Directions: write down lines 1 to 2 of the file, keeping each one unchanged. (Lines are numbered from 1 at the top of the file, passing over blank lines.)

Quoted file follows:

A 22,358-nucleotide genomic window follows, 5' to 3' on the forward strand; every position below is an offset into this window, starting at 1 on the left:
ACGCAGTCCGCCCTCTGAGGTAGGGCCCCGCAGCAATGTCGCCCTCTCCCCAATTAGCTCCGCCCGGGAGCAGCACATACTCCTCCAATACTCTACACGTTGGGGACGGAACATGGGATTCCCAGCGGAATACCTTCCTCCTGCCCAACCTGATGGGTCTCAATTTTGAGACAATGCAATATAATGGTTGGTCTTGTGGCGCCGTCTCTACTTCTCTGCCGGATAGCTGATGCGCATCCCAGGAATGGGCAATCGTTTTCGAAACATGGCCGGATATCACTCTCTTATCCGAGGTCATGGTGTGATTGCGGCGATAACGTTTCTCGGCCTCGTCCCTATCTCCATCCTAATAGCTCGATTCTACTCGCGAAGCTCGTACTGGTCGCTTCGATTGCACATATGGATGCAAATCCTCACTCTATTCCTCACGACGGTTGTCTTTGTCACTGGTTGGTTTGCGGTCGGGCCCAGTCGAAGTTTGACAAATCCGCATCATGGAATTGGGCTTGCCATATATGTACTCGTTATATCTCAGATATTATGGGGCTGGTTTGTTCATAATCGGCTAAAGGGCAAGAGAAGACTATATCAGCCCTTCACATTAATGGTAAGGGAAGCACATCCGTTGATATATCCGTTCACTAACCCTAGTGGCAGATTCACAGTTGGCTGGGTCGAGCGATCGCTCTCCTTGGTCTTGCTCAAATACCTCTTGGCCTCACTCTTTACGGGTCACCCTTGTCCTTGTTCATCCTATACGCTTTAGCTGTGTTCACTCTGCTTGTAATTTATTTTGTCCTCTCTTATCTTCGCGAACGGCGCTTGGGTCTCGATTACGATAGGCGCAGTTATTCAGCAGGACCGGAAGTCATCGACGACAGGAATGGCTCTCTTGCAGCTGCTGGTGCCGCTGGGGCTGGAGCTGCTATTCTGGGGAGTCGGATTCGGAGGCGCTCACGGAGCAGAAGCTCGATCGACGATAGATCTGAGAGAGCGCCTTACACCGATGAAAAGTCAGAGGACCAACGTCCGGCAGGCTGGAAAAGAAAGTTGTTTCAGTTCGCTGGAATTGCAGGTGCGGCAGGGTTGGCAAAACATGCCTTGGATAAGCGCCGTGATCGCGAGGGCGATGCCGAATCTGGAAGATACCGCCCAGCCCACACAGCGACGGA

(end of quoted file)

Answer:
A 22,358-nucleotide genomic window follows, 5' to 3' on the forward strand; every position below is an offset into this window, starting at 1 on the left:
ACGCAGTCCGCCCTCTGAGGTAGGGCCCCGCAGCAATGTCGCCCTCTCCCCAATTAGCTCCGCCCGGGAGCAGCACATACTCCTCCAATACTCTACACGTTGGGGACGGAACATGGGATTCCCAGCGGAATACCTTCCTCCTGCCCAACCTGATGGGTCTCAATTTTGAGACAATGCAATATAATGGTTGGTCTTGTGGCGCCGTCTCTACTTCTCTGCCGGATAGCTGATGCGCATCCCAGGAATGGGCAATCGTTTTCGAAACATGGCCGGATATCACTCTCTTATCCGAGGTCATGGTGTGATTGCGGCGATAACGTTTCTCGGCCTCGTCCCTATCTCCATCCTAATAGCTCGATTCTACTCGCGAAGCTCGTACTGGTCGCTTCGATTGCACATATGGATGCAAATCCTCACTCTATTCCTCACGACGGTTGTCTTTGTCACTGGTTGGTTTGCGGTCGGGCCCAGTCGAAGTTTGACAAATCCGCATCATGGAATTGGGCTTGCCATATATGTACTCGTTATATCTCAGATATTATGGGGCTGGTTTGTTCATAATCGGCTAAAGGGCAAGAGAAGACTATATCAGCCCTTCACATTAATGGTAAGGGAAGCACATCCGTTGATATATCCGTTCACTAACCCTAGTGGCAGATTCACAGTTGGCTGGGTCGAGCGATCGCTCTCCTTGGTCTTGCTCAAATACCTCTTGGCCTCACTCTTTACGGGTCACCCTTGTCCTTGTTCATCCTATACGCTTTAGCTGTGTTCACTCTGCTTGTAATTTATTTTGTCCTCTCTTATCTTCGCGAACGGCGCTTGGGTCTCGATTACGATAGGCGCAGTTATTCAGCAGGACCGGAAGTCATCGACGACAGGAATGGCTCTCTTGCAGCTGCTGGTGCCGCTGGGGCTGGAGCTGCTATTCTGGGGAGTCGGATTCGGAGGCGCTCACGGAGCAGAAGCTCGATCGACGATAGATCTGAGAGAGCGCCTTACACCGATGAAAAGTCAGAGGACCAACGTCCGGCAGGCTGGAAAAGAAAGTTGTTTCAGTTCGCTGGAATTGCAGGTGCGGCAGGGTTGGCAAAACATGCCTTGGATAAGCGCCGTGATCGCGAGGGCGATGCCGAATCTGGAAGATACCGCCCAGCCCACACAGCGACGGA